Question regarding obstacles in stories

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DeeLerious184
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17 Mar 2013, 12:36 am

I have this idea for a story, where two princes go from their world to our world looking for their sister, the heir to the throne( only females can inherit in That kingdom and the next in line is a war monger, who wants to conquer amd make war) Sine it's going to be a novel, I need obstacles for the brothers to get through b4 finding their sister that are not just filler. Could someone please advise me on this? Also, I can not get beyond reunion scene:( where sister suggest that the kingdom reform so that the Queen would only be a figure head, and people could choose the ruler of the kingdom.



redrobin62
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17 Mar 2013, 12:56 am

I read your post and got to thinking about Snow White & the Huntsman. In a lesser novel, obstacles would be introduced left and right to slow down the protagonist until he reaches his final goal. In the hands of a better write, those obstacles would have some direct or indirect relation to the goal. For instance, in order for a prince to inherit a kingdom he must defeat a fearsome dragon. Okay. What are those dragon's weaknesses? Where does it store its eggs? Does it have protectors? Are there groups or tribes willing to protect that dragon at all costs that you must eventually face?



jagatai
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17 Mar 2013, 6:30 am

It seems to me that the obstacles need to be conflicts between the princes and their sister. Why has she left? Is there something she wants in her new home that she prefers over coming back to rule a kingdom (or queendom as the case may be) If she does not want to return, why? Or is she unable to return? Will something horrible happen to her if she returns? Blackmail or magic?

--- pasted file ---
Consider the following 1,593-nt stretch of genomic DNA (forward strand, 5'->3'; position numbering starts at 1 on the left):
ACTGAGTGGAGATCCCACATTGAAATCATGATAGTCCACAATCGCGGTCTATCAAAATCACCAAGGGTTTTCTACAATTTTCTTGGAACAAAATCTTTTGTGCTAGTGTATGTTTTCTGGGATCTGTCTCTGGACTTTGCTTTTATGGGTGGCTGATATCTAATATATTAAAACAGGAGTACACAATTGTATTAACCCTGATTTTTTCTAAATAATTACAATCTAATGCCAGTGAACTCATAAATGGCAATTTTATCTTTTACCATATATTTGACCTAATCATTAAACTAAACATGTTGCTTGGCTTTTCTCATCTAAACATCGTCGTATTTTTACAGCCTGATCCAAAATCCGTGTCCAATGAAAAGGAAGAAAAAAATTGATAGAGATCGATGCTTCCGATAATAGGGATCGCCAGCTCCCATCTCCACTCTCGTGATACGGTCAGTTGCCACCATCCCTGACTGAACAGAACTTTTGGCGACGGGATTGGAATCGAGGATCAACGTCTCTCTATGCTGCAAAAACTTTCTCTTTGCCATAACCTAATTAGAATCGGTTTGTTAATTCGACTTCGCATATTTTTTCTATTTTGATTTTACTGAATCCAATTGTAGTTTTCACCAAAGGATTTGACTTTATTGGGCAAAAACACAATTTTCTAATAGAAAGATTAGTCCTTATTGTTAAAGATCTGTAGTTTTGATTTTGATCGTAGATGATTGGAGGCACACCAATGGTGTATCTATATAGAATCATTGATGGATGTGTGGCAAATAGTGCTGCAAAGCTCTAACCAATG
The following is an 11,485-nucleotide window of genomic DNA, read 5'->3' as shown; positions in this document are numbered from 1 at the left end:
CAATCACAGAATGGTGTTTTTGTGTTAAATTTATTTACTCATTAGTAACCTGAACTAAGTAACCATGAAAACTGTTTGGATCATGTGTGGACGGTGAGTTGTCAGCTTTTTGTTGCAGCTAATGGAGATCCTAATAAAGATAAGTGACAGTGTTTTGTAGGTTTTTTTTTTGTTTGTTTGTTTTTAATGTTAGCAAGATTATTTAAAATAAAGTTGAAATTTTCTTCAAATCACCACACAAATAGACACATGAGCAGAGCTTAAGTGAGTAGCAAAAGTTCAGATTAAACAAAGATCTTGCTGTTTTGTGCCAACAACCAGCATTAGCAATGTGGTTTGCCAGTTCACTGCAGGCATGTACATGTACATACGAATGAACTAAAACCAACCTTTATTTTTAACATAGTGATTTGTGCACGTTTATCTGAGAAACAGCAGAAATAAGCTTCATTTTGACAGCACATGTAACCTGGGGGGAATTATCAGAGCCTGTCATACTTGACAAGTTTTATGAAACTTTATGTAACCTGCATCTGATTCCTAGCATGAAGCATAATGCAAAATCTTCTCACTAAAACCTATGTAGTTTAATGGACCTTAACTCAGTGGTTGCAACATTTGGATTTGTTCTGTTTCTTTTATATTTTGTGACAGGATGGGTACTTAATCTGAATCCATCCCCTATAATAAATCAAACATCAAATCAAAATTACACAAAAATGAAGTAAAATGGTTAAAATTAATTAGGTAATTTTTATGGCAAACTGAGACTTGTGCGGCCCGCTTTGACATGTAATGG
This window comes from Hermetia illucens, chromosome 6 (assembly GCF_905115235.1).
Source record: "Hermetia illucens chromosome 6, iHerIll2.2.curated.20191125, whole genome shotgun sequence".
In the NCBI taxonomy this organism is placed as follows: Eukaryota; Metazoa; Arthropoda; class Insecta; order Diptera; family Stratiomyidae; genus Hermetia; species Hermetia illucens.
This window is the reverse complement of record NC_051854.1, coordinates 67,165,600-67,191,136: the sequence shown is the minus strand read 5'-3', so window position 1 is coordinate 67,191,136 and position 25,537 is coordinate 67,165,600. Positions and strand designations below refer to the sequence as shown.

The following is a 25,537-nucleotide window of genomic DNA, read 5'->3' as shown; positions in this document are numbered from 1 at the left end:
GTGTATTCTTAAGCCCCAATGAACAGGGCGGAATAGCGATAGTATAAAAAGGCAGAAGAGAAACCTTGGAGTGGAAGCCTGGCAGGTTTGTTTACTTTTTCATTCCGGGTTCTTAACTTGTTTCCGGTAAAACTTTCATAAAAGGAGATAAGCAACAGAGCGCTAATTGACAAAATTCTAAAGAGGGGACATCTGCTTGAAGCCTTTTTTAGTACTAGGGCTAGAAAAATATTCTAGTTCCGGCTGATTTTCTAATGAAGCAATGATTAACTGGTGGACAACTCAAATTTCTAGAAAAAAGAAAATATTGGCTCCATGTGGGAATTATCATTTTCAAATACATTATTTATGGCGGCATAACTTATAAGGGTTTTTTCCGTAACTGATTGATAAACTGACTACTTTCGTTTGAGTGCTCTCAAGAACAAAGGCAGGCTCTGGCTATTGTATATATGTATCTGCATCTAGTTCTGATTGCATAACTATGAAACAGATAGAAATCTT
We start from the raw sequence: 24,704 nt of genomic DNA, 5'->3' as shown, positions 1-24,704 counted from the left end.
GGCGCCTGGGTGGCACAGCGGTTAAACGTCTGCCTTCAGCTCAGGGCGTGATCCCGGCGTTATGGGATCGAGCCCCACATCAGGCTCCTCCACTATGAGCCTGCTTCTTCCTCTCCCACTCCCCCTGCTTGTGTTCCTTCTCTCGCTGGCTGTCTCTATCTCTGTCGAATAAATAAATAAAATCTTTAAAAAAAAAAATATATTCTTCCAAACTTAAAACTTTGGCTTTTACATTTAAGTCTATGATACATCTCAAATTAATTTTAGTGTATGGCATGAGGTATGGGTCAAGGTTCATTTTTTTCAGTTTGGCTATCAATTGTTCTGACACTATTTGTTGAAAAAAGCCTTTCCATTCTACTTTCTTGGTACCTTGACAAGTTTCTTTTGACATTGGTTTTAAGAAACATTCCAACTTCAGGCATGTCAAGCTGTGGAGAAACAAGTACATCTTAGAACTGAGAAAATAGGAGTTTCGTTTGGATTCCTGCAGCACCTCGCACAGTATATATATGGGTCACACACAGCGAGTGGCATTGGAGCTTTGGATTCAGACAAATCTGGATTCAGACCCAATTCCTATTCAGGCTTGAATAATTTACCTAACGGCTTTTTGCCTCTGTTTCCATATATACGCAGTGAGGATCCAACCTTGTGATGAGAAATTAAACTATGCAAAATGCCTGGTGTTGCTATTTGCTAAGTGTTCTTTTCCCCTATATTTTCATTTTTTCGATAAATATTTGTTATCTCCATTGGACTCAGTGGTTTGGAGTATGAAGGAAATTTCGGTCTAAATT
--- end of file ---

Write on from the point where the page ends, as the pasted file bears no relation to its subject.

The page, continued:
The obstacles will propel the story only if they are a direct result of the initial conflict.

Lets say warmonger has made a viable threat to sister that unless she leaves, warmonger will kill her entire family. Sister leaves and tells no one why because she fears for her family. When her brothers come after her, she pretends to not want to rule her country. They tell her she is needed and are both shocked and dismayed at what appears to be indifference to her people. One brother is deeply angry at her, the other is convinced something else is going on.

But sister isn't going to just sit around being fearful. Despite the fact that she is alone and knows no one outside her kingdom, she works to get other leaders to support her. She has to be careful since she doesn't want warmonger to learn she is trying to build an army. And she definitely doesn't want to be dragged back before she has an adequate force built to conquer warmonger. So when her brothers keep trying to drag her back, she has to stop them, and perhaps appear to betray them, but she also doesn't want them hurt.